Best audio workout apps for training without a screen


Since your gym is still closed and will be for a while, the world is now your workout space. But for those venturing outside or training in the living room, staring at a screen is the last thing you want after a day of, well, staring at a screen

That’s why we recommend audio fitness apps. Ethan Agarwal, CEO and founder of audio workout app Aaptiv (full disclosure: I’m an active user on a 259-day streak) wrote in an email that “Zoom fatigue” is real, and that “working out without looking at a screen is such a relief.”

During the pandemic, fitness junkies are going to have to get creative when it comes to weight training, yoga, and other forms of exercise. So grab your headphones and take a listen.

Aaptiv ($14.99/ month or $99/year)

While Aaptiv offers treadmill and stair climber classes perfect for the gym, its collections of pilates, yoga, strength training, and even audio coaching for runs and walks, are perfect for working out from home. 

No dumbbells? You can still do strength training with a bodyweight workout. 

Beyond training, Aaptiv offers sleep and meditation classes for this high-stress time. And its stretching options are stellar. 

These aren’t the usual hamstring and quad stretches. There are entire 20-minute classes just for stretching your wrists and ankles. For neck and back pain, the stretches actually focus specific muscles, instead of just suggesting you do neck rolls. 

Before quarantine I was an occasional yoga practitioner. But after going through Aaptiv’s vast yoga collection (with filters for difficulty level and type of yoga), I’m practicing a few times a week.

TRX (Free for 1 year with equipment purchase or free 3-month trial. Usually $4.99/month or $39.99/year.)

TRX requires some equipment, but once you have a suspension trainer attached to a door or beam, you can download the app. The suspension straps have handles and aren’t cheap — the starter pack is $185 on sale — but it’s a one-time purchase that could be worth it if you use them enough. 

Instead of doing planks or pushups on the floor, a TRX workout literally keeps you suspended. As you lean back and pull against the straps to almost float above the ground, your workout gets harder and harder, and your form really matters.

There are video guides to help you learn how to set up the straps correctly. After getting comfortable setting them up, you can move on to audio workouts. 

If you don’t want to use an app, the TRX Live website has livestreamed classes at no charge for anyone to check out. 

As this web series creator, Mel Scott, explains, “working out while breaking your neck to see the screen is not a great idea.” So take a listen to these low-impact audio workouts. Scott, who is blind, created the workouts for her community and beyond and brought in instructors and coaches to guide the audio workouts.

Many of the free YouTube videos are geared toward older athletes, with a focus on less aggressive exercises (you won’t find too many jumping jacks or burpees) and stretching.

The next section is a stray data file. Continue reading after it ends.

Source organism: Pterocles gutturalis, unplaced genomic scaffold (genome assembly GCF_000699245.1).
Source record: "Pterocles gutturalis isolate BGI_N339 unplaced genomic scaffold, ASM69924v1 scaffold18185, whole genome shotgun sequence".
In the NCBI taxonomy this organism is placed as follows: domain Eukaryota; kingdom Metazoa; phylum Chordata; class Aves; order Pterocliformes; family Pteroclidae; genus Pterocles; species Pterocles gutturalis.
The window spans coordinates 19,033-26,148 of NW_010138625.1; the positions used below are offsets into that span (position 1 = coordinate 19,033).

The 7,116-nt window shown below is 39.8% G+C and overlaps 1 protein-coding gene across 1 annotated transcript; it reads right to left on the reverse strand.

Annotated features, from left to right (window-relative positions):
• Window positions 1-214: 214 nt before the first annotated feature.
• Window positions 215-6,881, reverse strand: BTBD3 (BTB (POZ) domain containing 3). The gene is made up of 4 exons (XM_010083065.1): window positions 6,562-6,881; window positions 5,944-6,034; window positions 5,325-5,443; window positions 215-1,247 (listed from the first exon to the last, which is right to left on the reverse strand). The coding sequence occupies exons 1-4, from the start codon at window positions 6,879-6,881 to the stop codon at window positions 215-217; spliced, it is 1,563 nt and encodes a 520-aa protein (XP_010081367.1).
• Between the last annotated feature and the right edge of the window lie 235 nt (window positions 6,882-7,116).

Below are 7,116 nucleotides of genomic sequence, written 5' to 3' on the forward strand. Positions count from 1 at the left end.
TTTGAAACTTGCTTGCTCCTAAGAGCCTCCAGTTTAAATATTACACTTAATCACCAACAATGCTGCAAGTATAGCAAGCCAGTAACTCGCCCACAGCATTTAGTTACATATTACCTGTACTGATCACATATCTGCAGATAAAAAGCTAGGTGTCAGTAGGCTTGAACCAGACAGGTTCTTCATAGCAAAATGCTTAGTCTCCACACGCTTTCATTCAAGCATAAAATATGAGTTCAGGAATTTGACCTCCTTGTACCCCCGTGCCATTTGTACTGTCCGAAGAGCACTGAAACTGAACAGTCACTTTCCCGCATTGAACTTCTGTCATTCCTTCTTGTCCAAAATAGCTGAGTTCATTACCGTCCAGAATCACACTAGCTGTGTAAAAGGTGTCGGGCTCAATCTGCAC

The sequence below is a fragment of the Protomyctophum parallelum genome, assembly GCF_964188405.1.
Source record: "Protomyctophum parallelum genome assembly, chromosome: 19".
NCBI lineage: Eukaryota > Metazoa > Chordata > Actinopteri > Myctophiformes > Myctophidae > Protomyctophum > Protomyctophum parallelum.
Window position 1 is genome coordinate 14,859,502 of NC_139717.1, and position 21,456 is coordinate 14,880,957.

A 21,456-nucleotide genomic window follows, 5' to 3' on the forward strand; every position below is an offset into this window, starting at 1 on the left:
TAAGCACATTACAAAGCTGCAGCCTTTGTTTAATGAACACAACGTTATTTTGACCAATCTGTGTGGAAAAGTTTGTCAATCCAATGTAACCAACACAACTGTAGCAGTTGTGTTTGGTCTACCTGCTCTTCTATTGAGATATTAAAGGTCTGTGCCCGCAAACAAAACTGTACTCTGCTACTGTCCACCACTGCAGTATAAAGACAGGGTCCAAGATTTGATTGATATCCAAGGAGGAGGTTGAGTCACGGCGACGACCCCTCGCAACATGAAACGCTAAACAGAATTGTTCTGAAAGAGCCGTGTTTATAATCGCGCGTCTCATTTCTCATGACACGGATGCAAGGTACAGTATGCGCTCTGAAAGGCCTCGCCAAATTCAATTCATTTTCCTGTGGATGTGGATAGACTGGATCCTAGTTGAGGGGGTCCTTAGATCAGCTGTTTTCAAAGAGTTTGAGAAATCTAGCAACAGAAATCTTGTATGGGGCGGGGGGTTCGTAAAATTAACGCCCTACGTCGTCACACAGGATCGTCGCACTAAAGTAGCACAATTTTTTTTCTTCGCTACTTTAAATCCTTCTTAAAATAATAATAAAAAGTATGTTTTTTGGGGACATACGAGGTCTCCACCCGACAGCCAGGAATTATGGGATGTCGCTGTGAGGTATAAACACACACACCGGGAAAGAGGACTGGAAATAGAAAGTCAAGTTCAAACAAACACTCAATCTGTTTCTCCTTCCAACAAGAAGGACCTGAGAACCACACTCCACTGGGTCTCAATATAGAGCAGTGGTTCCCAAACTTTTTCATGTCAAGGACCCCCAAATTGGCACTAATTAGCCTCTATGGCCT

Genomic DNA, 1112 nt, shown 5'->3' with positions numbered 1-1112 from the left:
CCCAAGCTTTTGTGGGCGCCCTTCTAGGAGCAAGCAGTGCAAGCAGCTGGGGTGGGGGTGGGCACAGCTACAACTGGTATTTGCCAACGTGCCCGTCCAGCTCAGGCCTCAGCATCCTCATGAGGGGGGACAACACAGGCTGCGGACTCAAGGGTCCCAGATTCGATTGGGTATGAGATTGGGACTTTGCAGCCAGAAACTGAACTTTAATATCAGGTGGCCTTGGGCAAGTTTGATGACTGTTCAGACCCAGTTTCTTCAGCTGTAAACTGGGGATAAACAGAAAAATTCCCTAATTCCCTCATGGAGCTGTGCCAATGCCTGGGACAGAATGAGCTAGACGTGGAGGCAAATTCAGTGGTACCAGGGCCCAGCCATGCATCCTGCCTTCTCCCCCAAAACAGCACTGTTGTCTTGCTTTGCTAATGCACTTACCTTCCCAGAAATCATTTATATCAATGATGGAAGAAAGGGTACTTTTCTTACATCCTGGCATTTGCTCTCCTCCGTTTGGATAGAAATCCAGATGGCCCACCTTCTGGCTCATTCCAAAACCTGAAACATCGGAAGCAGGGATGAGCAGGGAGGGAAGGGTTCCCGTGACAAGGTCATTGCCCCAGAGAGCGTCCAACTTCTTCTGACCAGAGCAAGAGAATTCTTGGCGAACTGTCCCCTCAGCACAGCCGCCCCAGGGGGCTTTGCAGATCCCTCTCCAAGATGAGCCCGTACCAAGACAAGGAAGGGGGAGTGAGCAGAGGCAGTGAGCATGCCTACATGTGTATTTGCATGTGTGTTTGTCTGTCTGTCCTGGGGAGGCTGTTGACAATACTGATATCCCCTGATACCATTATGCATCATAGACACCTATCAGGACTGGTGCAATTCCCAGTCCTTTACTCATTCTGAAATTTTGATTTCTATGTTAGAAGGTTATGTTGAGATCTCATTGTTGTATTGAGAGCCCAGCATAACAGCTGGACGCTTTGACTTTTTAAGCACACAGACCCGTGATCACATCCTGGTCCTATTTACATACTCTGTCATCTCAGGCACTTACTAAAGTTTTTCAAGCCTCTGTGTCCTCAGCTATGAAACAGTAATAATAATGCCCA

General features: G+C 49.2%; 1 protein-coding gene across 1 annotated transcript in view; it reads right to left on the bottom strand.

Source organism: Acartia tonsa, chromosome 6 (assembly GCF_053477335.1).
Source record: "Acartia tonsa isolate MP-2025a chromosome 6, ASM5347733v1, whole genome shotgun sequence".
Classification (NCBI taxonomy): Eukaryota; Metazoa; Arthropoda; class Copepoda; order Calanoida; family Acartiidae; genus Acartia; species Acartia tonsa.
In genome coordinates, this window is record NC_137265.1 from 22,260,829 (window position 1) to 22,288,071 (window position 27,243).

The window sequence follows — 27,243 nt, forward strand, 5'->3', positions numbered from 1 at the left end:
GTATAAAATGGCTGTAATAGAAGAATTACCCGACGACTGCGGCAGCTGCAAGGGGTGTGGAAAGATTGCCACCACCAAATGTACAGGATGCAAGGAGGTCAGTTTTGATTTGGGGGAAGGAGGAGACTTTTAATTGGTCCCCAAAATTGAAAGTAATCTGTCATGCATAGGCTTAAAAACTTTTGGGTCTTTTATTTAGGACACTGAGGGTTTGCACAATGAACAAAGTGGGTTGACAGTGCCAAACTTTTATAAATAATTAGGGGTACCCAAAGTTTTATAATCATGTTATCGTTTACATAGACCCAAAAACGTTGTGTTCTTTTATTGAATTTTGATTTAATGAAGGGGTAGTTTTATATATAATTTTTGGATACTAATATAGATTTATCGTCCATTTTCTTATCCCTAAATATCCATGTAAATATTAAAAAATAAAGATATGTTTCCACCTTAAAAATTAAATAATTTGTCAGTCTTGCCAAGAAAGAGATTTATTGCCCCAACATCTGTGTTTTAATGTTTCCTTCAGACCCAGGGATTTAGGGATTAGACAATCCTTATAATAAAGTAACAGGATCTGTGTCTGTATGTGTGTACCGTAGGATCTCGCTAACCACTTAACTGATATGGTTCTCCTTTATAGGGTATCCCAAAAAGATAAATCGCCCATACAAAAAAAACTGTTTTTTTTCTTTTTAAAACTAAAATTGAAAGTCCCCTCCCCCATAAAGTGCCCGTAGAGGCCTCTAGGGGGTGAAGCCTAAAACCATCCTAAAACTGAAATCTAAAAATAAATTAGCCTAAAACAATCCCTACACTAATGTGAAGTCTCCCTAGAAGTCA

It’s truly audio only — there are no video instructions. So listen carefully when the instructor explains how to use a chair to stretch your calves.

Auro ($11.99/month or $94.99/year or $399.99 for a lifetime membership)

Similar to Aaptiv, Auro involves a trainer coaching you through your ear buds. 

You can set up and stick with customized workout plans and pick a personal trainer to guide you through workouts. The app includes both at-home options like yoga and strength training along with outdoor running workouts.

Auro gives you weekly goals to conquer and a dashboard to see your progress. Based out of London, the app is offering 50-percent discounts to the UK’s National Health Service workers. 

Training during a pandemic.

Training during a pandemic.

Peloton ($12.99/month or included with bicycle)

You don’t need to spend $2,245 on a Peloton bike to use the app. It includes classes on meditation, strength training, yoga, stretching, and more. And, yes, there are cycling classes. 

The running classes are great if you need to get outside. They provide guidance on pacing, splits, and staying focused, and you can send metrics straight to your Apple Watch. 

The app also lets you train with other Peloton app users, set goals, and track your progress.

Yoga Wake Up (free 2-week trial, then $9.99/month or $53.99/year or $34.99/half-year)

So maybe you didn’t make it to the park, but you can still make your morning count with yoga. 

You don’t even have to get out of bed. Instead of an alarm clock, you can set this app to wake you (there’s even a snooze button) and start your day by breathing and gently moving your body. Since it’s an audio app, you don’t have to stare at a screen first thing in the morning. 

You can also use the app at the end of the day to ease yourself to sleep with meditations and calming sounds. 

While the app focuses on incorporating yoga and meditation into your waking-up or powering-down routines, there are options for an afternoon or midday yoga workout. And they’re all 20 minutes or less.  





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